JAMES THOMAS POLLARD
November 25, 1834 - September 20, 1909
James Thomas Pollard was the son of Rosston Whatley Pollard and Eveline Barton
Pollard born November 25, 1834 in Rome, Georgia. He was married to Nancy Hart
and they had 10 children before they divorced in September of 1884.
Tom Pollard was an engineer, and went to school at Centenary College in Louisiana.
In family tradition he is referred to as a surveyor. He did many land surveys
in parts of Texas and Oklahoma. In an application for a pension for his service
in the Indian Wars he lists his occupation as a Farmer and Stock Raiser. Also
in the pension application he lists his places of residence in Texas as: "Hopkins
County for 5 years, Johnson County 4 years, Palo Pinto County 5 years, Johnson
County 7 years, Montague County 6 years, Palo Pinto County 12 years, Greer
County Texas 13 years, and the balance in Gray County Texas".
In the late 1850s and into the 1860s he resided in Palo Pinto County and
was involved in the defense of the area from the Indians during this period
with the local Texas Ranger organization and then in the Frontier Regiment
during the Civil War.
He was with the local group of citizens from Palo Pinto and bordering counties
that participated with Texas State Troops under Sul Ross in the battle near
the Pease River that resulted in the recovery of Cynthia Ann Parker in December
1860. Charles Goodnight was also a participant in this battle and became a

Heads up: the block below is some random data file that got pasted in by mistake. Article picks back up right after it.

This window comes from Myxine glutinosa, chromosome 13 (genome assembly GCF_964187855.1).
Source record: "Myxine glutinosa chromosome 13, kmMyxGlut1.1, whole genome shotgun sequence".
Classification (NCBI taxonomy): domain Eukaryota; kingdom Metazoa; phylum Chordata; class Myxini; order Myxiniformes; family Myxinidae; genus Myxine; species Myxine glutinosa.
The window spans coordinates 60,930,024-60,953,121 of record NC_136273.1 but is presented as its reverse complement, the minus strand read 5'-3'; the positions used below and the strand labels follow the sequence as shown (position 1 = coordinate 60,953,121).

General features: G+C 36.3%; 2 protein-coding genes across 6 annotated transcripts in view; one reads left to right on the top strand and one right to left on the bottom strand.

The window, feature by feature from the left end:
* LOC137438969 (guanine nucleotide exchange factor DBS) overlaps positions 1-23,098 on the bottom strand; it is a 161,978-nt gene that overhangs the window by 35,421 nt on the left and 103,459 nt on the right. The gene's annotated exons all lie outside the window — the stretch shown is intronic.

long time friend.
During the Civil War, citizens drew straws to determine who would join the
Confederate army and who would stay and protect the frontier. He drew the
frontier and was active in many Indian battles and skirmishes.
Tom Pollard is mentioned in several anecdotes in J. Evetts Haley's book CHARLES
GOODNIGHT, COWMAN & PLAINSMAN.
From the Dallas Morning News Obituaries September 22, 1909
WOUNDED BY ARROW IN 1861
SAM HOUSTON'S FRIEND,
SUCCOMES AT MCLEAN, TEX
SPECIAL TO THE NEWS
Amarillo, Tex., Sept. 21 - After suffering
for forty-eight years effects of a poisoned arrow shot from the bow of a savage
Indian, Col. J. T. Pollard died last night at his home in Mclean Tex. Col.
Pollard who was a close personal friend of Gen. Sam Houston and Col. Charles
Goodnight and other notable Texans from the early days, had resided in the
state for sixty-four years. He was one of the foremost frontiersman during
the Civil War and rendered much valuable assistance to Texas through protection
of her early settlers. In addition to the wound to which the death of the
pioneer was due, he bore eight other distinct scars inflicted by dangerous
arrow thrusts. In addition to the arrow wounds, there were a number inflicted
by gunshot. The unfinished history of unrecorded events of interest, including
those grouping about the life of this grand old man was found in his own handwriting.
The document will likely be completed by members of his family.
Note: Neither James Thomas Pollard nor Charles
Goodnight actually gained the rank of Colonel in their military service
and I have not been able to confirm Tom Pollard's friendship with Sam Houston.